IMG_7647.JPG.bc7c850c0ee1c57fa9f54fbdea2aa70a.JPG.264e9ffb392123f0b05350631cd102eb.JPG

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41 minutes ago, Tony Wright said:

It's looking good Graham,

 

Thanks for posting.

 

Were the cast metal chimney and dome supplied in the kit? The LRM locos I've built had turned or lost wax brass items for these things, which I think are better. It looks as if you've got a few file marks to clean up. 

 

 

No, they weren't in the kit. By the 1930s the locos sported a variety of chimneys and domes and I want to depict this loco with a more squat LNER chimney and lower dome, as apparent in many of the pictures from my reference sources (RCTS Vol 3B and Locos Illustrated 126, the latter courtesy of Gilbert) - this will make a nice contrast with my existing D2 which sports the older, GNR style chimney (as provided in the kit).

 

DSC09903.JPG.1cb0ede048454c4865652760dd671b69.JPG

For the chimney, I turned my own, based on a suitable looking specimen in my chimneys box so it is quite smooth in reality. The dome would indeed benefit from a clean up before the primer goes on.

 

 

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1 hour ago, Michael Edge said:

It isn't intended to be full compensation as I'm sure Nick knows but it is much better than all rigid.  With regard to central beams, a quick look at full size practice (always a good idea) reveals that compensating beams are always placed as close to the wheels as practicable, I don't see why we should do something different. In case anyone thinks there are rules about this, have a look at the GEC 6wh diesels built in some numbers for British Steel, NCB and ICI and still in use. These have the first and second axles connected with compensating beams on the LH side and the second and third axles connected on the RH side - I haven't built one of these yet but I'm fascinated to see how it will work. These locos do of course have springing as well but the compensation is intended to help with uneven track.

P6021312small.jpg.804d54cdd48c3b8f798cf07e1a87f438.jpg

This is quite a bit more complicated than the average model system but it's compensation nonetheless. 

IMG_7647.JPG.bc7c850c0ee1c57fa9f54fbdea2aa70a.JPG.264e9ffb392123f0b05350631cd102eb.JPG

 

Some ambitious engineer wanting to make a name for him or herself by inventing yet another way of keeping the wheels on the track!

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Can I throw my hat into the J17 ring? Bearing in mind that all the posted photos are from different angles, I think that looking at the preserved one and using that as a basis to compare. I think the whole smokebox boiler unit on Tonys model sits too low.  My reasoning stems from looking at the r/h sandbox and to me the curve of the smokebox  goes several inches   above the sandbox before it starts  the major curve of its diameter, the boiler also seems to have more space underneath it. So raising the whole unit 2mm? brings the firebox top closer to the cab window frames.  As a confessed fan of GW locos I shall take cover!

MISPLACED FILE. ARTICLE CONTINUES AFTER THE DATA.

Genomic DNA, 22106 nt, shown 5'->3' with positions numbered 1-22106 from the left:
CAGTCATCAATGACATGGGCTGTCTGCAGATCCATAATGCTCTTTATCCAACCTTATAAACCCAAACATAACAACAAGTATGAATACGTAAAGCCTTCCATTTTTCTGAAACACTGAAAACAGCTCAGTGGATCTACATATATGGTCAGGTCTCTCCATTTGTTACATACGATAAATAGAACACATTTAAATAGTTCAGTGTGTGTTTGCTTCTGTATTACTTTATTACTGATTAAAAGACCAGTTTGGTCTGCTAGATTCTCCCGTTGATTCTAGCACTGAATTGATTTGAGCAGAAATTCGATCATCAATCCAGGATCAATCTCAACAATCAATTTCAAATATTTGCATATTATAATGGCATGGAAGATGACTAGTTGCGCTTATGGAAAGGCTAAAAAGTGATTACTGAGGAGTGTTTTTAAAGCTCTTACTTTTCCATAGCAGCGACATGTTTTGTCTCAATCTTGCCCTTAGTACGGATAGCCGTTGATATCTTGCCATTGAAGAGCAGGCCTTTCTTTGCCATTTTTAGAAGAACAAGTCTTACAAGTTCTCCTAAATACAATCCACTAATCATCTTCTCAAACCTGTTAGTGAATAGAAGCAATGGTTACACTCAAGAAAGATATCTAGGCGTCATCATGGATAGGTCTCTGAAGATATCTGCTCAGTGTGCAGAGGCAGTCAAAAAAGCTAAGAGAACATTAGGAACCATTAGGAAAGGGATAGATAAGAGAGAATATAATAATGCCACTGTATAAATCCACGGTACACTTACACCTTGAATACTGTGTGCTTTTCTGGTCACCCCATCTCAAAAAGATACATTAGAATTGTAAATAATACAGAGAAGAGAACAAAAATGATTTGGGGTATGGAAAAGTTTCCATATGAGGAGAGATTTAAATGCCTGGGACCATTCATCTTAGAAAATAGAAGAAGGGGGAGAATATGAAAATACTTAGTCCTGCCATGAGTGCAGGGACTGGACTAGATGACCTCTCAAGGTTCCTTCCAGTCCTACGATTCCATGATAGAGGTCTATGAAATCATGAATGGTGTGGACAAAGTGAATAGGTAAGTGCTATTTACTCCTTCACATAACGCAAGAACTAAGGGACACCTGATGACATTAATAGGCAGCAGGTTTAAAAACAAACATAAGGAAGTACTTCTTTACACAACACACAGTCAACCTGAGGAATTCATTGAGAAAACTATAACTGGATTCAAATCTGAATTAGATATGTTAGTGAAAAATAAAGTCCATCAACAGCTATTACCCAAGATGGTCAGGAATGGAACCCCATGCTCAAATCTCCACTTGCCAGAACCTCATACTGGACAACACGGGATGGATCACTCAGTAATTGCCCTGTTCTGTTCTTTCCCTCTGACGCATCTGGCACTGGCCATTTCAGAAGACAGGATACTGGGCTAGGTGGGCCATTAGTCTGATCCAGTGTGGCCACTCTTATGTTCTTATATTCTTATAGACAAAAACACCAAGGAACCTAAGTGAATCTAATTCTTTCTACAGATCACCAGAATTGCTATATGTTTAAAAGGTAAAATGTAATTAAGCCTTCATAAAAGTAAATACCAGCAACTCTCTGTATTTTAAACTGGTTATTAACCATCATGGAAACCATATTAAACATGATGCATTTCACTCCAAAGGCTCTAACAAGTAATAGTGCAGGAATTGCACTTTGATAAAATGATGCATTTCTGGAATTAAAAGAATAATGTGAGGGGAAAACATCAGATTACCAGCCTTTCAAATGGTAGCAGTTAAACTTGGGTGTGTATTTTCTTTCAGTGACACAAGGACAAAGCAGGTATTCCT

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2 hours ago, t-b-g said:

 

Some ambitious engineer wanting to make a name for him or herself by inventing yet another way of keeping the wheels on the track!

Looking at the photos and drawing its a very clean, neat and probably low maintenance solution.

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Posted (edited)
14 minutes ago, Mike 84C said:

Looking at the photos and drawing its a very clean, neat and probably low maintenance solution.

 

Very likely but I don't think it was adopted widely on other loco types. I have never seen another one quite like it.

Edited by t-b-g

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3 hours ago, Bucoops said:

 

What have I started? :)

 

The beams are not connected - although the axles of course connect them to a certain extent - there will be very little independent movement.

 

As I have said earlier, this is my first "compensated" build - it will be interesting to see how it works out.

 

3 hours ago, Michael Edge said:

It isn't intended to be full compensation as I'm sure Nick knows but it is much better than all rigid.  With regard to central beams, a quick look at full size practice (always a good idea) reveals that compensating beams are always placed as close to the wheels as practicable, I don't see why we should do something different. In case anyone thinks there are rules about this, have a look at the GEC 6wh diesels built in some numbers for British Steel, NCB and ICI and still in use. These have the first and second axles connected with compensating beams on the LH side and the second and third axles connected on the RH side - I haven't built one of these yet but I'm fascinated to see how it will work. These locos do of course have springing as well but the compensation is intended to help with uneven track.

P6021312small.jpg.804d54cdd48c3b8f798cf07e1a87f438.jpg

This is quite a bit more complicated than the average model system but it's compensation nonetheless. 

IMG_7647.JPG.bc7c850c0ee1c57fa9f54fbdea2aa70a.JPG.264e9ffb392123f0b05350631cd102eb.JPG